In August 2017, Indian authorities withdrew a tender offer to establish a social media control centre after the Supreme Court called the plan an attempt to create a "surveillance state". But even before the government's plans were released to the public, some of the government departments started using this "strategic" tool: by April 2017, more than 40 state and central government departments had adopted it and another 75 ordered the delivery of AASMA.

In October 2019, the Indian government, based on "cases of misuse of social networks by criminals and anti-national elements", again returned to the issue of regulating their content. The new legislative framework is expected to be developed by mid-January 2020. Its goal is to increase the responsibility of social network platforms for the content posted and to ensure transparency.

The updated draft regulations appeared in the end of 2018 and this time it was justified by the need to stop the flow of fake news, which provoked unrest and violence with human casualties in some regions of the country. It should be noted that the object of legal regulation in the document is formulated very broadly, which implies coverage of virtually any online company – from social networks and e-commerce platforms to Internet providers. The regulations do not clearly define the term "illegal content" in terms of Indian law.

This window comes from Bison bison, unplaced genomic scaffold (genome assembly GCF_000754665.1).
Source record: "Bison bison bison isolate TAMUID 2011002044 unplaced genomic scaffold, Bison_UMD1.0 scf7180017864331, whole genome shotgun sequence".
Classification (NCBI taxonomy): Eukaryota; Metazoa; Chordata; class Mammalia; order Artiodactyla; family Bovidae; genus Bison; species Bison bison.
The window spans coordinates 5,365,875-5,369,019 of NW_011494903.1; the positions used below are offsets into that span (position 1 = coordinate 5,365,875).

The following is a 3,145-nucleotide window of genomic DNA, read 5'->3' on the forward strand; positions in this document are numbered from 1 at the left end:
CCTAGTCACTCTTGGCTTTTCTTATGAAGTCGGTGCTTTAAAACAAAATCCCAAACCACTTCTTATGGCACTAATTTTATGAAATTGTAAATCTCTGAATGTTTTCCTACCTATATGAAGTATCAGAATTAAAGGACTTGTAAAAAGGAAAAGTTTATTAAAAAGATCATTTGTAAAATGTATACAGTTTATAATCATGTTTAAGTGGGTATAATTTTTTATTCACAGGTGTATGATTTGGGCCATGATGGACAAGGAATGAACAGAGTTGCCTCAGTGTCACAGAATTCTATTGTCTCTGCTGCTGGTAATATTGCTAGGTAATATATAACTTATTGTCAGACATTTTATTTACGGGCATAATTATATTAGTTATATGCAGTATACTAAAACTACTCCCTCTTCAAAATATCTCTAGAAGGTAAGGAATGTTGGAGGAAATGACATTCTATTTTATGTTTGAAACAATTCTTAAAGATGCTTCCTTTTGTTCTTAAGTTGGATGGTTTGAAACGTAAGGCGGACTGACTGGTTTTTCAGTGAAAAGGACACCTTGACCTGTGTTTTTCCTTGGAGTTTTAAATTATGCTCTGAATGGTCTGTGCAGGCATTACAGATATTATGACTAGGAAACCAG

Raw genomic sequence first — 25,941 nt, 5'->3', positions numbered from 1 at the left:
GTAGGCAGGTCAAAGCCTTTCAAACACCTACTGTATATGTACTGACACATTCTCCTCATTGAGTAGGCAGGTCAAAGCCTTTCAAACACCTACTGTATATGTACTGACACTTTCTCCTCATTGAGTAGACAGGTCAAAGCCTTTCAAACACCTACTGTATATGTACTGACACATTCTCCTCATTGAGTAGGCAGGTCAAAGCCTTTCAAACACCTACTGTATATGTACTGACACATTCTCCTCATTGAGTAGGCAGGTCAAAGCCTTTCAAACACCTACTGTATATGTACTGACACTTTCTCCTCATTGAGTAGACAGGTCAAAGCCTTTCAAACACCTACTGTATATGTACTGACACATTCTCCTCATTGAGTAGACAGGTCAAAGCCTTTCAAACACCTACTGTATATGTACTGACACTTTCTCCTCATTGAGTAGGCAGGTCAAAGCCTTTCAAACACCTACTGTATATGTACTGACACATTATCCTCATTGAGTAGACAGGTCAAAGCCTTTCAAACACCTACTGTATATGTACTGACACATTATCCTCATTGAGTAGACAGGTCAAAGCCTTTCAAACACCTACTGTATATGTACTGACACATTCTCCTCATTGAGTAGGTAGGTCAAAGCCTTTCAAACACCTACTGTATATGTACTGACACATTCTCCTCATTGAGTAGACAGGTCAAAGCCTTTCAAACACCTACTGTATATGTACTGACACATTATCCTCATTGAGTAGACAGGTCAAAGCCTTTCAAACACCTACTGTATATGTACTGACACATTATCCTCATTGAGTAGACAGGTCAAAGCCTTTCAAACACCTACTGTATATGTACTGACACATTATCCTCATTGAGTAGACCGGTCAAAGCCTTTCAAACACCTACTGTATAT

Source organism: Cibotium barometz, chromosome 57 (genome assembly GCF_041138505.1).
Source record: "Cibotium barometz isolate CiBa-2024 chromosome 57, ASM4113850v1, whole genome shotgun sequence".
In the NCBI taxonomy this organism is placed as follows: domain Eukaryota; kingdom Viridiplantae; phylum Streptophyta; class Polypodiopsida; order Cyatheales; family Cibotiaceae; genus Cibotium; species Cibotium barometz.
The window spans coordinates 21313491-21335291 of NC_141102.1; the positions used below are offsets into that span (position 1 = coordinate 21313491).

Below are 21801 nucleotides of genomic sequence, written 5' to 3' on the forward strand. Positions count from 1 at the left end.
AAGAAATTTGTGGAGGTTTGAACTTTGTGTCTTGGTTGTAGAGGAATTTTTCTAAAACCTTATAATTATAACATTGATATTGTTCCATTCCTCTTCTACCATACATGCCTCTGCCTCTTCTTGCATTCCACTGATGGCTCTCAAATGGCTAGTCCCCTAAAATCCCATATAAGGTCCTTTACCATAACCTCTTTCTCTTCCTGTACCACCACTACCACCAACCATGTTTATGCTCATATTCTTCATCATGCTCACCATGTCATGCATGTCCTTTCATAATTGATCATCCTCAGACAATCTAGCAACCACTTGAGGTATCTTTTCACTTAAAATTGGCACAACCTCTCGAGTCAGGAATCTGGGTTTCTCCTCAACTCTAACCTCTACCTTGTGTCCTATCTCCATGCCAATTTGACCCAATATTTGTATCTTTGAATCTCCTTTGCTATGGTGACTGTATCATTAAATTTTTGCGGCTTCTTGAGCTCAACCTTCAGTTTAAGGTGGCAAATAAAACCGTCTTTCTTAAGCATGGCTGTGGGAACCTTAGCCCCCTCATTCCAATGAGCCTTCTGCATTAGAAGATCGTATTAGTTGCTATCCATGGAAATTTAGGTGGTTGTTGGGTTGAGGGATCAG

The set of regulatory measures proposed by the Indian authorities can be divided into three blocks:

first, the requirement for Facebook, Google, Twitter, and TikTok to monitor the origin of content that does not comply with local laws (in particular, violates privacy, promotes hatred or misleads) for 72 hours at the request of a law enforcement agency and to "ban" this user;

second, the installation of automatic technical devices by providers to monitor traffic, which will isolate Indians from "illegal information" by sweeping the platforms from "illegal" content;

third, the high-profile demand to lower standards for encryption of messages in messengers so that the authorities can track the sender.

The bill drafters note that the Internet "has become a powerful tool". On the one hand, technology has led to economic growth and social development, on the other hand, there is an exponential increase in hate speech, fake news, disturbances of public order, anti-people activities, defamatory publications and other illegal actions using the Internet/social network platforms. Strengthening supervision is therefore designed to help eliminate "ever-growing threats to human and national rights" and to protect territorial integrity, sovereignty and national security.

In addition, this step was driven by a lawsuit brought against Facebook in connection with the refusal of the company's management to share the data of WhatsApp messenger users the government, citing the absence of such regulations in the legislation. Meeting such requirements would lead to a break in the end-to-end encryption, which would compromise customers' security and privacy.